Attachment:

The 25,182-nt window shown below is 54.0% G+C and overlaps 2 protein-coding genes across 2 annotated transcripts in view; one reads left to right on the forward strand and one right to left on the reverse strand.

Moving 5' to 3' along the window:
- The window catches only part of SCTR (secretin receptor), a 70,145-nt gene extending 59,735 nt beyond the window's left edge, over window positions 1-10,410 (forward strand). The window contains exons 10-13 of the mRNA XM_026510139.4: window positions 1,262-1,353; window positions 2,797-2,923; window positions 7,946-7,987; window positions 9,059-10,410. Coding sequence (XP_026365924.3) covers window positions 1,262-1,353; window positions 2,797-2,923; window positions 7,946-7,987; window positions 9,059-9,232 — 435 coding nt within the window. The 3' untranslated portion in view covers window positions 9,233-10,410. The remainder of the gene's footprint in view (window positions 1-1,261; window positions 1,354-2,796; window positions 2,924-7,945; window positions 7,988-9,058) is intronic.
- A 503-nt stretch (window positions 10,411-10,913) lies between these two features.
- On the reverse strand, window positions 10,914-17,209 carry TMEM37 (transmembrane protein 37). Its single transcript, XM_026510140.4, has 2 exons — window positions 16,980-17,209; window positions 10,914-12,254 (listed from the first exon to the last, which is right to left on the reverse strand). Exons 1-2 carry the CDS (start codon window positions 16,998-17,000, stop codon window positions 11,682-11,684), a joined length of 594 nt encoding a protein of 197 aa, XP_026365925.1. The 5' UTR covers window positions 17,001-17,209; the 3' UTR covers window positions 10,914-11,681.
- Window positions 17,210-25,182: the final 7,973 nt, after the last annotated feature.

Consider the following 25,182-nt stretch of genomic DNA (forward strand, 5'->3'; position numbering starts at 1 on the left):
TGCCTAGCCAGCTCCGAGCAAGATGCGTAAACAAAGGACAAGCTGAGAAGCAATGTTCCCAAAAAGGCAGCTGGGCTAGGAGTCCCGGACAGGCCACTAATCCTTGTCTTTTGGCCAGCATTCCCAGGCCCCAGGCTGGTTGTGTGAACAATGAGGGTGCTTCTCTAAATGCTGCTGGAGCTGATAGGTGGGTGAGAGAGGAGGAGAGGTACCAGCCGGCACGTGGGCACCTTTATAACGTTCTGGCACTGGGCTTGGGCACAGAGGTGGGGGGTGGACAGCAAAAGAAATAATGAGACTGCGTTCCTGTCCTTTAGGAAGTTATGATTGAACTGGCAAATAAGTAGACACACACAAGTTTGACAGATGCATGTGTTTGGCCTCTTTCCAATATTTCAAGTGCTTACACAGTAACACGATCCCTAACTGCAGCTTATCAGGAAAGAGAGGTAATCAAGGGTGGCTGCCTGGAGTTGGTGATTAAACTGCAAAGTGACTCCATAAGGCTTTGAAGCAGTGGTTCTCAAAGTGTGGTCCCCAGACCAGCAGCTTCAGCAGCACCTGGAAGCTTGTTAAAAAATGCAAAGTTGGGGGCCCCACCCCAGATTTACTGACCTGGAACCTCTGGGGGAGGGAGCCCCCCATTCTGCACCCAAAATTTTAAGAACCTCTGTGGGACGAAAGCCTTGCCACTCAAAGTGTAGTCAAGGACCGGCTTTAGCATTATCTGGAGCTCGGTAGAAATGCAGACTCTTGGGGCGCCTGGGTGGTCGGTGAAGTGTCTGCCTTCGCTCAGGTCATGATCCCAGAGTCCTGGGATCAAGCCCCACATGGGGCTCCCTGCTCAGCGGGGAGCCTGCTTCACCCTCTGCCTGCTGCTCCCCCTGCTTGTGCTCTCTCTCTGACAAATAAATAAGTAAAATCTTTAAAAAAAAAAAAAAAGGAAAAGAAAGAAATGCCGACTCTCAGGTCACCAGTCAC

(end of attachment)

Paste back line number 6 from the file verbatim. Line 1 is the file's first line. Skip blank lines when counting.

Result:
- Window positions 17,210-25,182: the final 7,973 nt, after the last annotated feature.